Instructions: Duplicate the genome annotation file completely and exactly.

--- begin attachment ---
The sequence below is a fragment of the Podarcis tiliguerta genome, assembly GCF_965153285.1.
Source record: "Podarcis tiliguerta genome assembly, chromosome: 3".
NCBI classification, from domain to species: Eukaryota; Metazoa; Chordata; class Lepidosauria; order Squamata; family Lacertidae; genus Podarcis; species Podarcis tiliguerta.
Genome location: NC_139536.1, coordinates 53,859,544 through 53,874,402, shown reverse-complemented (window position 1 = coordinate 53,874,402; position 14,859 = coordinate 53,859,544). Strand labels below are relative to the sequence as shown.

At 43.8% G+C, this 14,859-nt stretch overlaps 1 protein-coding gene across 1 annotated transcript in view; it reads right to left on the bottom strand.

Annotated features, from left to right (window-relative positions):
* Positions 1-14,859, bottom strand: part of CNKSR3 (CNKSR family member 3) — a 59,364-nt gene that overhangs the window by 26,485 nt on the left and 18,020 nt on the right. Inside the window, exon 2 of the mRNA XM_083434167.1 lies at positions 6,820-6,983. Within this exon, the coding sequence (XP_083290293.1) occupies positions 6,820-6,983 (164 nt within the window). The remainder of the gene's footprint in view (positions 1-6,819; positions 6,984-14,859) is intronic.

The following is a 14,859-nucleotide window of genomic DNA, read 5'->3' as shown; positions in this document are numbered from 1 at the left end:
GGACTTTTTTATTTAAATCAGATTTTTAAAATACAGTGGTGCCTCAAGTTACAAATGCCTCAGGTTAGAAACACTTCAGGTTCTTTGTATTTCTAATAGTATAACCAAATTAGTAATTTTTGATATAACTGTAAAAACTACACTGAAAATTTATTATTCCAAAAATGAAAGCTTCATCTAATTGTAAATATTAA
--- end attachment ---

The sequence below is a fragment of the Podarcis tiliguerta genome, assembly GCF_965153285.1.
Source record: "Podarcis tiliguerta genome assembly, chromosome: 3".
NCBI classification, from domain to species: Eukaryota; Metazoa; Chordata; class Lepidosauria; order Squamata; family Lacertidae; genus Podarcis; species Podarcis tiliguerta.
Genome location: NC_139536.1, coordinates 53,859,544 through 53,874,402, shown reverse-complemented (window position 1 = coordinate 53,874,402; position 14,859 = coordinate 53,859,544). Strand labels below are relative to the sequence as shown.

At 43.8% G+C, this 14,859-nt stretch overlaps 1 protein-coding gene across 1 annotated transcript in view; it reads right to left on the bottom strand.

Annotated features, from left to right (window-relative positions):
* Positions 1-14,859, bottom strand: part of CNKSR3 (CNKSR family member 3) — a 59,364-nt gene that overhangs the window by 26,485 nt on the left and 18,020 nt on the right. Inside the window, exon 2 of the mRNA XM_083434167.1 lies at positions 6,820-6,983. Within this exon, the coding sequence (XP_083290293.1) occupies positions 6,820-6,983 (164 nt within the window). The remainder of the gene's footprint in view (positions 1-6,819; positions 6,984-14,859) is intronic.

The following is a 14,859-nucleotide window of genomic DNA, read 5'->3' as shown; positions in this document are numbered from 1 at the left end:
GGACTTTTTTATTTAAATCAGATTTTTAAAATACAGTGGTGCCTCAAGTTACAAATGCCTCAGGTTAGAAACACTTCAGGTTCTTTGTATTTCTAATAGTATAACCAAATTAGTAATTTTTGATATAACTGTAAAAACTACACTGAAAATTTATTATTCCAAAAATGAAAGCTTCATCTAATTGTAAATATTAA